How Trust is Abused in Free Markets: Enron’s 'Crooked 'E’'

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A market can have a lemon's problem when one party to the transaction has far superior information to the other and defects are not obvious. The classic bad car, the "lemon" led to the name for this theory. A lemon's market is inefficient. Both consumers and reputable sellers of high quality goods are harmed by the consumer's inability to distinguish superior goods. Frauds, who sell poor quality goods by misrepresenting quality are the only winners. Markets beset by lemon's problems may be improved by government intervention, which can aid both consumers and honest sellers.

In his article "How Trust is Achieved in Free Markets," Dan Klein, a libertarian, argues that government intervention is not necessary to deal with lemon's problems because the markets do so. A variant of Dan's reasoning lies at the heart of modern corporate governance. Its leading scholars assert that fraud by controlling persons is minimal because legitimate firms successfully distinguish themselves from control frauds. They do so through three primary devices: hiring top-tier outside auditors, insuring that their CEOs own large amounts of the company's stock, and having the company take on large amounts of debt. The S&L debacle and the ongoing financial crises have shown that this confidence in the ability of markets to discern control frauds was misplaced.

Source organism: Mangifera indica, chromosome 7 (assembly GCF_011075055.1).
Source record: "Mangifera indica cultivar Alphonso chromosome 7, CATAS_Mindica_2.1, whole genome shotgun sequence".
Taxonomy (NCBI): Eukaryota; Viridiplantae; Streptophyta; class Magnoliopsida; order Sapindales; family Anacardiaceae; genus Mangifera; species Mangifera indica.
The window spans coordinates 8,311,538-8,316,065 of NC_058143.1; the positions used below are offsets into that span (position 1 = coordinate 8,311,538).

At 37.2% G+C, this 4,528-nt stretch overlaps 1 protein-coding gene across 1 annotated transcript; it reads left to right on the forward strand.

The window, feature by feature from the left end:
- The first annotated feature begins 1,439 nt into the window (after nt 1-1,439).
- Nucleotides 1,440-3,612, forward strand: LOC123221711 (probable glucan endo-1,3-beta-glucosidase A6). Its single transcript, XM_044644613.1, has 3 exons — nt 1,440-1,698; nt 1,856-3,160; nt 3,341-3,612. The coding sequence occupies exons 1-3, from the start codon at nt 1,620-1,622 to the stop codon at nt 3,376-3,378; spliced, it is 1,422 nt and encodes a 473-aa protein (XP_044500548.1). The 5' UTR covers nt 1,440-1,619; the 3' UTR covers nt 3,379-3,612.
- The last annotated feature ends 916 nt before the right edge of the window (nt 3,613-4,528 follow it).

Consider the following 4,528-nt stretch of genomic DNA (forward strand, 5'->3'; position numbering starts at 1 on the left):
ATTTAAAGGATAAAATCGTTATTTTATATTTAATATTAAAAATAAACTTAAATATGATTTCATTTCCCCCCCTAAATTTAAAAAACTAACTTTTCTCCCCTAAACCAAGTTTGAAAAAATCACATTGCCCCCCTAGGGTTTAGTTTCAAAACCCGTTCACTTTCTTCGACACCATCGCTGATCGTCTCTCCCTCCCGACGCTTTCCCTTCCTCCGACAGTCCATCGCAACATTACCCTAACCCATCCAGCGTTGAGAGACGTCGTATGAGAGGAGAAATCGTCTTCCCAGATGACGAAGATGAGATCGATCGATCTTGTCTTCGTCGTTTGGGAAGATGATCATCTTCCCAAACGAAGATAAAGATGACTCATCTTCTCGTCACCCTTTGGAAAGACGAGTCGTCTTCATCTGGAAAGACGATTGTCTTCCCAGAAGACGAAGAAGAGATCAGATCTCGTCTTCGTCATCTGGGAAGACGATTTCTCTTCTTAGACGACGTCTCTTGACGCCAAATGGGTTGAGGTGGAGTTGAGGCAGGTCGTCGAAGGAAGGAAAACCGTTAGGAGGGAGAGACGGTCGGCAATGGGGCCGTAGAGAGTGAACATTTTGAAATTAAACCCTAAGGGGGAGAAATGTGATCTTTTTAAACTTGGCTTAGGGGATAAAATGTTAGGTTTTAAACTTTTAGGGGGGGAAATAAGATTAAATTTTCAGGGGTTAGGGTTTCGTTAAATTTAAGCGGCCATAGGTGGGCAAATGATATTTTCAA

White-collar criminologists are less sanguine about the ability of honest firms to distinguish themselves from the control frauds in many contexts absent effective regulation. Fraud always involves the creation and abuse of trust. Fraudulent firms love it when legitimate firms adopt signaling devices that they can mimic. This creates greater trust and allows more lucrative fraud. Moral restraints and legal prohibitions, in a functional, representative government, are generally mutually supportive. They can also support, instead of supplant, voluntary agreement.